SIR 2004-5133


Prepared in cooperation with the
Southwest Florida Water Management District




Extent of Areal Inundation of Riverine Wetlands Along Five River Systems in the Upper Hillsborough River Watershed, West-Central Florida

B.R. Lewelling

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    Purpose and Scope
    Previous Investigations
    Description of the Study Area
Description of the Study Area
Hillsborough River
New River
Blackwater Creek
Itchepackesassa Creek
East Canal


Riverine and palustrine wetlands are a major ecological component of river basins in west-central Florida. Healthy wetlands are dependent, in part, upon the frequency and duration of periodic flooding or inundation. This report assesses the extent, area, depth, frequency, and duration of periodic flooding and the effects of potential surface-water withdrawals on wetlands along five river systems in the upper Hillsborough River watershed: Hillsborough and New Rivers, Blackwater and Itchepackesassa Creeks, and East Canal. Results of the study were derived from step-backwater analyses performed for each of the river systems using the U.S. Army Corps of Engineers Hydrologic Engineering Center-River Analysis System (HEC-RAS) one-dimensional model. Step-backwater analyses were performed based on daily mean discharges at the 10th, 50th, 70th, 80th, 90th, 95th, 99.5th, and 99.97th percentiles for selected periods. The step-backwater analyses computed extent of inundation, area of inundation, and hydraulic depth. An assessment of the net reduction of areal inundation for each of the selected percentile discharges was computed if 10 percent of the total river flow were diverted for potential withdrawals.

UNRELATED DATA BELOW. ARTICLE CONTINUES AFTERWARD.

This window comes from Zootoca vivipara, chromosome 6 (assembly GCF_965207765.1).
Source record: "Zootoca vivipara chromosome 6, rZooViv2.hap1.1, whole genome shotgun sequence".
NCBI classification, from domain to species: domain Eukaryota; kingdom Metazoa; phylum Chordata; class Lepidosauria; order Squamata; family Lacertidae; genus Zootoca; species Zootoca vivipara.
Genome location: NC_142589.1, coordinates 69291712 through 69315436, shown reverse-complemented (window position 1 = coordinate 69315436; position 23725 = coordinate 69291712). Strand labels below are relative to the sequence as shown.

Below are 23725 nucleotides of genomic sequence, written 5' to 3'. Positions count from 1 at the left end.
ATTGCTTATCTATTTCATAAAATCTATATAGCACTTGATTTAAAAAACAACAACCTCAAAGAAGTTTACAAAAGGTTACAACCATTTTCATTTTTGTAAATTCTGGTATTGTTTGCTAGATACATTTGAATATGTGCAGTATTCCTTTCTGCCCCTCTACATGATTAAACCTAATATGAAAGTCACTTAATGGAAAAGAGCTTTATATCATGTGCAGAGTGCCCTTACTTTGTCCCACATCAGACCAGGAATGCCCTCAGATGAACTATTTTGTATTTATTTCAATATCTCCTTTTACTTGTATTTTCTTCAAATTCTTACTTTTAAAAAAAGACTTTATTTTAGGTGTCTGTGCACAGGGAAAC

The extent of areal inundation at a cross section is controlled by discharge volume, topography, and the degree to which the channel is incised. Areal inundation can occur in reaches characterized by low topographic relief in the upper Hillsborough watershed during most, if not all, selected discharge percentiles. Most river systems in the watershed, however, have well defined and moderately incised channels that generally confine discharges within the banks at the 90th percentile. The greatest increase in inundated area along the five river systems generally occurred between the 95th to 99.5th percentile discharges. The decrease in inundated area that would result from a potential 10-percent discharge withdrawal at the five river systems ranged as follows: Hillsborough River, 7 to 940 acres (2.0 to 6.0 percent); and New River, 0.2 to 58.9 acres (0 to 11.9 percent); Blackwater Creek, 3.3 to 148 acres (2.2 to 9.4 percent); Itchepackesassa Creek, 1.0 to 104 acres (0.9 to 10.8 percent); and East Canal 0.7 to 34.6 acres (0.5 to 7.6 percent).

Suggested Citation:

Lewelling, B.R., 2004, Extent of Areal Inundation of Riverine Wetlands Along Five River Systems in the Upper Hillsborough River Watershed, West-Central Florida: U.S. Geological Survey Scientific Investigations Report 2004-5133, 49 p., plus appendixes.

U.S. Department of the Interior,
U.S. Geological Survey
Suite 215
10500 University Center Dr.
Tampa, FL 33612-6427

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